My husband has been sick for about a month. I was sick about a week of that. Either scenario meant no hiking for the sickies. (Oh, just rip out my heart and lay it on the table.) Finally, on May 3, a Friday, and therefore DH’s day off, the air was dry after raining all week, and the temp, cold (mid- to lower-40’s), meaning we wouldn’t be hiking on a muddy woodland trail. We put on our winter jackets (yes, I know: it’s May) and decided on a tried-and-true boardwalk along the Kalamazoo River in Marshall, MI, about 20 minutes from home.
This past week, tree leaves started to pop out around here. I usually give trees about two weeks each spring to go from first bud to full leaf, depending, of course, on precipitation and temperature. It’s a very delicate time of year with the woods appearing like a green lace cloth has been draped over the canopy. There’s also a lot of pollen in the air and on the ground with the tree blossoms acting like flower girls for the coming leaves.
If I knew this before, I’d forgotten: The Riverwalk in Marshall, Michigan, is part of the North Country Trail. Hurray. We’d found ourselves on it once again! (The week before we’d taken our grands on another part of it, at Bridge Historical Park. The entire National Trail is 4,600 miles. We’ve got a bit more of it to walk yet.)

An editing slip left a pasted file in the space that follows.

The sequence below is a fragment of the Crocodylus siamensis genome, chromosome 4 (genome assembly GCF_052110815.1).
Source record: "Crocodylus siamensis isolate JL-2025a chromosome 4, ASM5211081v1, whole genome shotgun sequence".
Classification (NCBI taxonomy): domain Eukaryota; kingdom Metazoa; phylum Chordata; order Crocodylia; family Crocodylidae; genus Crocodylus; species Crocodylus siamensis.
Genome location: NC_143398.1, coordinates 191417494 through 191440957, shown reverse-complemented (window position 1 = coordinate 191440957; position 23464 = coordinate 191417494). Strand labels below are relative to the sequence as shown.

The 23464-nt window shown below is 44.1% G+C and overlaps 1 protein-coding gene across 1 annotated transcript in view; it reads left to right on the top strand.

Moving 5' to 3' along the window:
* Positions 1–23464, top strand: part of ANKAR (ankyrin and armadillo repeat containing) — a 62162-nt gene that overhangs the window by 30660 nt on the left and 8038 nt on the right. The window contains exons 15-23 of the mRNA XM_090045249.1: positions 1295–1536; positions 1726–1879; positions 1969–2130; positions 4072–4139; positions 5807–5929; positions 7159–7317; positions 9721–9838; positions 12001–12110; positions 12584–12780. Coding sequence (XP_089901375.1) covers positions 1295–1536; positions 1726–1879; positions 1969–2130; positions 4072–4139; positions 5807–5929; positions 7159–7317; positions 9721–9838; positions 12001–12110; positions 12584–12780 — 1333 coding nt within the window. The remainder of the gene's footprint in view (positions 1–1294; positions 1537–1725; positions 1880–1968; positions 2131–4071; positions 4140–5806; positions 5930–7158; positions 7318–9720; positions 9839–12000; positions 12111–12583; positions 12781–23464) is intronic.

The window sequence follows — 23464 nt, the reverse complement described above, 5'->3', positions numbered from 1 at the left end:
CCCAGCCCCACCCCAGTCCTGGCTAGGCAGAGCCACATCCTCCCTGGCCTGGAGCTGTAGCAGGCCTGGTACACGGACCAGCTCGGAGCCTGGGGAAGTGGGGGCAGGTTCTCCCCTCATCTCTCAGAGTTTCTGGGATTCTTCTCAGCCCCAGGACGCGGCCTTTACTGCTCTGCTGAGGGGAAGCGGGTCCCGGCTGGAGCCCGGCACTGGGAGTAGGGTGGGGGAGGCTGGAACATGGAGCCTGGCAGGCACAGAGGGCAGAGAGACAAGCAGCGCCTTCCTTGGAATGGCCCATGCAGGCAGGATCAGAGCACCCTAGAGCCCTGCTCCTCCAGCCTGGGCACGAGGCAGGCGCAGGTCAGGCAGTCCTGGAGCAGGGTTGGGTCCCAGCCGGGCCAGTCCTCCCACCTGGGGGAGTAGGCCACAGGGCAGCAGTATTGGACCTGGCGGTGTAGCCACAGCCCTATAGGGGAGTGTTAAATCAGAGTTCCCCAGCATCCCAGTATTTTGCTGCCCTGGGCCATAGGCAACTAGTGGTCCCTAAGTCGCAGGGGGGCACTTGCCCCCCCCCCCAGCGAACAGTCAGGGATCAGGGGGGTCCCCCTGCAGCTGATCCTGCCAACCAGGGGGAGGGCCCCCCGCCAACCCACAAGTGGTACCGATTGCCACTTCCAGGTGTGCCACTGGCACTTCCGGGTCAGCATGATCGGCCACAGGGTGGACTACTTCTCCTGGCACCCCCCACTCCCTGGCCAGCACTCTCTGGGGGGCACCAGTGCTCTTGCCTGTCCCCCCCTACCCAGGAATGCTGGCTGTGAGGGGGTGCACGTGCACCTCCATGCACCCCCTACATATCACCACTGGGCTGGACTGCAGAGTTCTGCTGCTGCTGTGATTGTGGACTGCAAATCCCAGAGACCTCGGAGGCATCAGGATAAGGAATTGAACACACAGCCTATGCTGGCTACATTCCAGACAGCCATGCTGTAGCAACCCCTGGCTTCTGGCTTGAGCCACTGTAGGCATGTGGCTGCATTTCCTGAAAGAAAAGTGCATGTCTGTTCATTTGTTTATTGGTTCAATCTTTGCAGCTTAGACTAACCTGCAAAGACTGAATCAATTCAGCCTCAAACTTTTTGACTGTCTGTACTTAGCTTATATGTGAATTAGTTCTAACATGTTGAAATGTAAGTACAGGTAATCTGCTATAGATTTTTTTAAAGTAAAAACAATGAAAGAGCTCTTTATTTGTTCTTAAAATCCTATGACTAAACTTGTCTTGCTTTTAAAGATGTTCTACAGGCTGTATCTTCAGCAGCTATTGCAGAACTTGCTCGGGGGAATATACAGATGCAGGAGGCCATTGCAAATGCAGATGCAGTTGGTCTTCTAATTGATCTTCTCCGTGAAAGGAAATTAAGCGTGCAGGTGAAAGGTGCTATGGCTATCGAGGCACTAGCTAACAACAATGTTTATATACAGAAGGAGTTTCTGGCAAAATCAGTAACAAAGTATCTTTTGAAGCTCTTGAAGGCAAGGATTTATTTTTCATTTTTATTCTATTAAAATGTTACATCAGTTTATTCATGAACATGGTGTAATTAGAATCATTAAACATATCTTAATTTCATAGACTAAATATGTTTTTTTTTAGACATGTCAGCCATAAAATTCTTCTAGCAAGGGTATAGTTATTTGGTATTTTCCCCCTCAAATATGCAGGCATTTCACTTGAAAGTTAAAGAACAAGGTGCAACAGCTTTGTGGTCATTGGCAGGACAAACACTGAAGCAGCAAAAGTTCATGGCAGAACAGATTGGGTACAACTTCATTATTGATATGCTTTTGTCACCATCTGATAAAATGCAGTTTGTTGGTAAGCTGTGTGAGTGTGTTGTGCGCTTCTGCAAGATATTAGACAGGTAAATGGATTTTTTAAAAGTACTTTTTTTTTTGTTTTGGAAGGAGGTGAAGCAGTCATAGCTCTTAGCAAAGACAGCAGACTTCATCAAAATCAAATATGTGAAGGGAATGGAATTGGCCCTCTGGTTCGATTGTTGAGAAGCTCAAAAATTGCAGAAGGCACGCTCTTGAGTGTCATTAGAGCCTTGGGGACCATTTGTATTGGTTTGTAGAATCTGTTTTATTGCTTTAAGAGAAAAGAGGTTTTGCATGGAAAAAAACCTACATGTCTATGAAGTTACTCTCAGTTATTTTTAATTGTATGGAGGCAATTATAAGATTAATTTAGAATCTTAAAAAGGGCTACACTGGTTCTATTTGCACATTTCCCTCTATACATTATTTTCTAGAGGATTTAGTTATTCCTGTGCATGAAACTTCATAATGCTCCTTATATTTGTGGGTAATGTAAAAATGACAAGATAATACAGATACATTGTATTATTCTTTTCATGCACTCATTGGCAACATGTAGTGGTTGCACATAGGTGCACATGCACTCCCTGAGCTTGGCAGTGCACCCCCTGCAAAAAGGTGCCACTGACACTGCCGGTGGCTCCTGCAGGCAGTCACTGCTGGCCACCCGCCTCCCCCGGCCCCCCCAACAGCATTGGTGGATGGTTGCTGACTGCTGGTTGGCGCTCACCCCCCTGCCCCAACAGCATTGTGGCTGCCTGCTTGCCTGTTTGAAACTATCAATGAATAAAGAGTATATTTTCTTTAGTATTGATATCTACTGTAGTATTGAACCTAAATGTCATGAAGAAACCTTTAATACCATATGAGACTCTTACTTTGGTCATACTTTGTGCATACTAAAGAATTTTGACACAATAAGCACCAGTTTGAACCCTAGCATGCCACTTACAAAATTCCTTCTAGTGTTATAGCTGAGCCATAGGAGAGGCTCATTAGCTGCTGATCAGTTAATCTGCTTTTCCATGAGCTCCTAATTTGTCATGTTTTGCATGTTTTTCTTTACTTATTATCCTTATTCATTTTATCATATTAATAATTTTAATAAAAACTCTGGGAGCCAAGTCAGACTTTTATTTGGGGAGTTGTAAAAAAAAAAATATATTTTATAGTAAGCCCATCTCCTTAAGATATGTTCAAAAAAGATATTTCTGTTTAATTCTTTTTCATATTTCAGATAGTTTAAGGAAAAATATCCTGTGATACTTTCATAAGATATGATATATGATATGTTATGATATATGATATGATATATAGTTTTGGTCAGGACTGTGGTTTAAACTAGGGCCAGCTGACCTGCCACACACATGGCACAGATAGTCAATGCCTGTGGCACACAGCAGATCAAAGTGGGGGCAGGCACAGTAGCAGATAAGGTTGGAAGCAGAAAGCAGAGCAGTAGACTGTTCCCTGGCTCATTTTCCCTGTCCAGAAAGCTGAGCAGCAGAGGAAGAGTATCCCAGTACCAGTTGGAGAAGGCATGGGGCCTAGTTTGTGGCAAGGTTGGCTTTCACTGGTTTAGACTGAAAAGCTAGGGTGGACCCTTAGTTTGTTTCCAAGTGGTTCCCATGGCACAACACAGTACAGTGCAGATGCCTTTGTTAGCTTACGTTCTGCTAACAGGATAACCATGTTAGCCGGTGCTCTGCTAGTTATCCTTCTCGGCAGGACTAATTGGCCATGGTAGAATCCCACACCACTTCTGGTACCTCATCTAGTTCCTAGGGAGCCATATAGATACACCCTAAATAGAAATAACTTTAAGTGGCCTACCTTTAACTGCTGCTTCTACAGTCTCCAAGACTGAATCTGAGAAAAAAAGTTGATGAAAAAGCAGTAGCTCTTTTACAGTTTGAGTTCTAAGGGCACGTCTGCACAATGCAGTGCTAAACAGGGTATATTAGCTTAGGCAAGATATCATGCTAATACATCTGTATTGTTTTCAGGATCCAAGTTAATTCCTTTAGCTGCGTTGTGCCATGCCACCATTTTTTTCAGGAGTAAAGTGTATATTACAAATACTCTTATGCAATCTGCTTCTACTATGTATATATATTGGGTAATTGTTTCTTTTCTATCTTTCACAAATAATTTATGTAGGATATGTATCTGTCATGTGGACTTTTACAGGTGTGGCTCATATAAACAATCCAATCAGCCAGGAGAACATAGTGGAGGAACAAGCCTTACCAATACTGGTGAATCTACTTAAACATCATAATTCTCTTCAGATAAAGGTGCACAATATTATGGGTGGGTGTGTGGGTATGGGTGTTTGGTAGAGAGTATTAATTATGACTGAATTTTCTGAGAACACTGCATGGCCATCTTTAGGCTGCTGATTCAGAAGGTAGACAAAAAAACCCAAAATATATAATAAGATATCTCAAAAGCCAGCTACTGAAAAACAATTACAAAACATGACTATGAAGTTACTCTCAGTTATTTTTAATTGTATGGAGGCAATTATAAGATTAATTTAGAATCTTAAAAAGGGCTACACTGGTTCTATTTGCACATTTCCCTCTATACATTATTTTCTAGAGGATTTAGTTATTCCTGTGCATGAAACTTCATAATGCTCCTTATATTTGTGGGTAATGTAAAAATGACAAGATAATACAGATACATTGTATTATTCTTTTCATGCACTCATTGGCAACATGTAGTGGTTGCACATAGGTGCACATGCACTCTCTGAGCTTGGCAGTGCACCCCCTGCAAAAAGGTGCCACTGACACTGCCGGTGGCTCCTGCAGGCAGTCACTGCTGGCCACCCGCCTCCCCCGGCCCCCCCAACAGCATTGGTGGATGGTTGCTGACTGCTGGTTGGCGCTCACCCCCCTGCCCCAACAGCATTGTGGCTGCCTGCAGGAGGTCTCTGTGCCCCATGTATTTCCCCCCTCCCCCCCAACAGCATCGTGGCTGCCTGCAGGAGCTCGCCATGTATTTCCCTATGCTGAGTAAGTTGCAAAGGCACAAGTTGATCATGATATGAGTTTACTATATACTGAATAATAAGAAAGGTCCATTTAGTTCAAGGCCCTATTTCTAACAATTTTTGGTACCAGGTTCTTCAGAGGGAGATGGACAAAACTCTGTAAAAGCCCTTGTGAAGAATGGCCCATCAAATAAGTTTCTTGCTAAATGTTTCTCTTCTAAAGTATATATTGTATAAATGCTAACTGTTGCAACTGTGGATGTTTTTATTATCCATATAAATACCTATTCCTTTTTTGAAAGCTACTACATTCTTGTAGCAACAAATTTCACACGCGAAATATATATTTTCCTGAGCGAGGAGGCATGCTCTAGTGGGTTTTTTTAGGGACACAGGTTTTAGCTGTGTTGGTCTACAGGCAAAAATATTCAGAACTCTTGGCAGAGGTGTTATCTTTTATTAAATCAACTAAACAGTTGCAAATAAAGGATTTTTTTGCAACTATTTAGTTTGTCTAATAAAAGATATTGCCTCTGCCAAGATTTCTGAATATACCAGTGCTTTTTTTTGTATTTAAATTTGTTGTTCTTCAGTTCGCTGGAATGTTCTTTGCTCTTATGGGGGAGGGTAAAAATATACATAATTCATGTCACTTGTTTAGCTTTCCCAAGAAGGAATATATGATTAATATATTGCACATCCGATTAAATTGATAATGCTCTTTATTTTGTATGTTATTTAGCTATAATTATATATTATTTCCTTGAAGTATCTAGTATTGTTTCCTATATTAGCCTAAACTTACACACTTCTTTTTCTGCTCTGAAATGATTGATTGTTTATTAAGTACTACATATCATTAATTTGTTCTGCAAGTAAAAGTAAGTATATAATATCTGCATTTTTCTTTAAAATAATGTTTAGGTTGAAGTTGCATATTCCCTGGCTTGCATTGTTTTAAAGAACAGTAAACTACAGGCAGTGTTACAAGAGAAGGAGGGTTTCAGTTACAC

We had the boardwalk to ourselves, but across the way, we waved to others in the area. First, was the Great Blue Heron. Can you spot it in this picture? Jeff did. (Closeups and more to the story further on.)
Wilderness-eyed Jeff also spotted deer across the river (how many do you count?), and two turtles (not included here).
I kept hoping for an otter sighting like on our previous visit, but no such luck this time with spotting that delightful creature. I called out for it — just ask Jeff — but it must have been underwater or too far away to hear me. Along our walk there were also an abundance of serenading birds. Not too bad at all for a boardwalk.
And…the rest of the Great Blue Heron story is that we had the privilege to watch it fish and then eat a meal. I’m only guessing, but I’m thinking that fish was at least a foot long. Big bird. Big fish. Nice meal. Thank you, Heron, for allowing us watch.